TransCanada ponders rail shipments if Keystone XL pipeline gets rejected

Jan. 27, 2014

If the Keystone project is rejected, TransCanada will move on to build rail terminals in Alberta and Oklahoma and will start shipping by rail, its CEO Russ Girling said.

While pipeline operator TransCanada is still waiting for President Obama's decision on the major Keystone XL pipeline project, the company is considering alternative ways to move crude from Alberta's oil sands to Oklahoma.

According to the company's chief executive officer, Russ Girling, if the Keystone project is rejected TransCanada will move on to build rail terminals in Alberta and Oklahoma and will start shipping by rail, the Associated Press reported. Girling admitted that rail is a less safe way to move crude but he stated that, if customers want the company to build rail terminals, it will. Pipelines are a much safer option for transporting crude, he noted.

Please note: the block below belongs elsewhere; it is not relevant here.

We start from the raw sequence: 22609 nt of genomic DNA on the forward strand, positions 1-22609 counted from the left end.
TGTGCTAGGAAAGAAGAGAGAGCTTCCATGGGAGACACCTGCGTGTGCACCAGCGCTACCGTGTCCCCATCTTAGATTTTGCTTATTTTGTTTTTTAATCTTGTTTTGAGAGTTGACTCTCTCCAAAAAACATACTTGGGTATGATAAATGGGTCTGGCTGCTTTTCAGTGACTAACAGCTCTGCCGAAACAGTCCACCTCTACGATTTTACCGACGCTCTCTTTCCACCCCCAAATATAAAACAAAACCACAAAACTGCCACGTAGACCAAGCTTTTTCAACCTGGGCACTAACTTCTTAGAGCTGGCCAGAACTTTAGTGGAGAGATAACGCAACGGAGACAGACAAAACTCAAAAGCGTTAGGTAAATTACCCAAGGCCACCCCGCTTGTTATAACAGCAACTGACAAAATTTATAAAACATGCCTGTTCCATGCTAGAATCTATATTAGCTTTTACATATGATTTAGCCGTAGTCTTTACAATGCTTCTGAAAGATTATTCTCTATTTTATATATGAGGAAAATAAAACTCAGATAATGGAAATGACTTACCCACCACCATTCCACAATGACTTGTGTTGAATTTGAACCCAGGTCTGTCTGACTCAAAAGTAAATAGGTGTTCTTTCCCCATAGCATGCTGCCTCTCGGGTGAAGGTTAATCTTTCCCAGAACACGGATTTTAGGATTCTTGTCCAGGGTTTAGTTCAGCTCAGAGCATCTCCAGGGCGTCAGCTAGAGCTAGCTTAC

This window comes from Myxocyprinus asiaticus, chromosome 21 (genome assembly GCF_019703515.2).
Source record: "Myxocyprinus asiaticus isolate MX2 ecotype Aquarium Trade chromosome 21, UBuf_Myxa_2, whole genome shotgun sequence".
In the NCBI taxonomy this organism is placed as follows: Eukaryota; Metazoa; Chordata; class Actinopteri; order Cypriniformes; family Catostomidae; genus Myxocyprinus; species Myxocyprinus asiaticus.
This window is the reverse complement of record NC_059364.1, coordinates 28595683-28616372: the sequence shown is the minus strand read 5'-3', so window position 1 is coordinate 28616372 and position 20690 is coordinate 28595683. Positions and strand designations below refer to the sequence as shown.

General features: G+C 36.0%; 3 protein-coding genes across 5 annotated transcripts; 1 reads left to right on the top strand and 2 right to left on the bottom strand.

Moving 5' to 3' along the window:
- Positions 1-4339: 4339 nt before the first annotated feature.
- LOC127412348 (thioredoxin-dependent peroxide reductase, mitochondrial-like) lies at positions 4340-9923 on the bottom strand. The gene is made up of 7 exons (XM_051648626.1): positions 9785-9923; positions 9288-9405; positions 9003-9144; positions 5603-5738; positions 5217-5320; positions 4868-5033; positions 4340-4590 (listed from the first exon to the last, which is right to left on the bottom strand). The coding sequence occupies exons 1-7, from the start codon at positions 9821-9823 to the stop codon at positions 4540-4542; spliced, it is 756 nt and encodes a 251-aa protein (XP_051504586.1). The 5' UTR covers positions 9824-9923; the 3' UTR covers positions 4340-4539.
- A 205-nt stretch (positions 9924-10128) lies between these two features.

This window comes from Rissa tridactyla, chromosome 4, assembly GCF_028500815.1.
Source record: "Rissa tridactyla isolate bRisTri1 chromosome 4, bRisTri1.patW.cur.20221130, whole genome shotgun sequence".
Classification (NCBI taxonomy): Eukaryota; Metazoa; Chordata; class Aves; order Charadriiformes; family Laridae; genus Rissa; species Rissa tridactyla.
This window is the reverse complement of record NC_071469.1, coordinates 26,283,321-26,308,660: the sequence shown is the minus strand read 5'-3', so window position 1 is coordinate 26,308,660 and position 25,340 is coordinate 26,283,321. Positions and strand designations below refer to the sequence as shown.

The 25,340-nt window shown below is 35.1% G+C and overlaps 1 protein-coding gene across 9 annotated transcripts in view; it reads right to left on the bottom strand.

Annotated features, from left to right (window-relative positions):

RELATED: North Dakota train accident will not affect rail movements of crude, analysts say

A rail terminal would be located in Hardisty, Alberta, which is planned to be the starting point of the Keystone pipeline. Another terminal could be built in Cushing, Okla., where the northern leg of the pipeline is planned to end. The southern leg of the line, from Cushing to the Gulf Coast, is already completed and is scheduled to start operations next week.

Safety concerns have been raised over rail shipments of crude following a number of train derailments that led to explosions and devastating damage, the news service commented. In the most deadly incident recently, a train carrying crude oil derailed in Lac-Megantic, Quebec, in July 2013, killing 47 people and destroying more than 30 buildings in the town.

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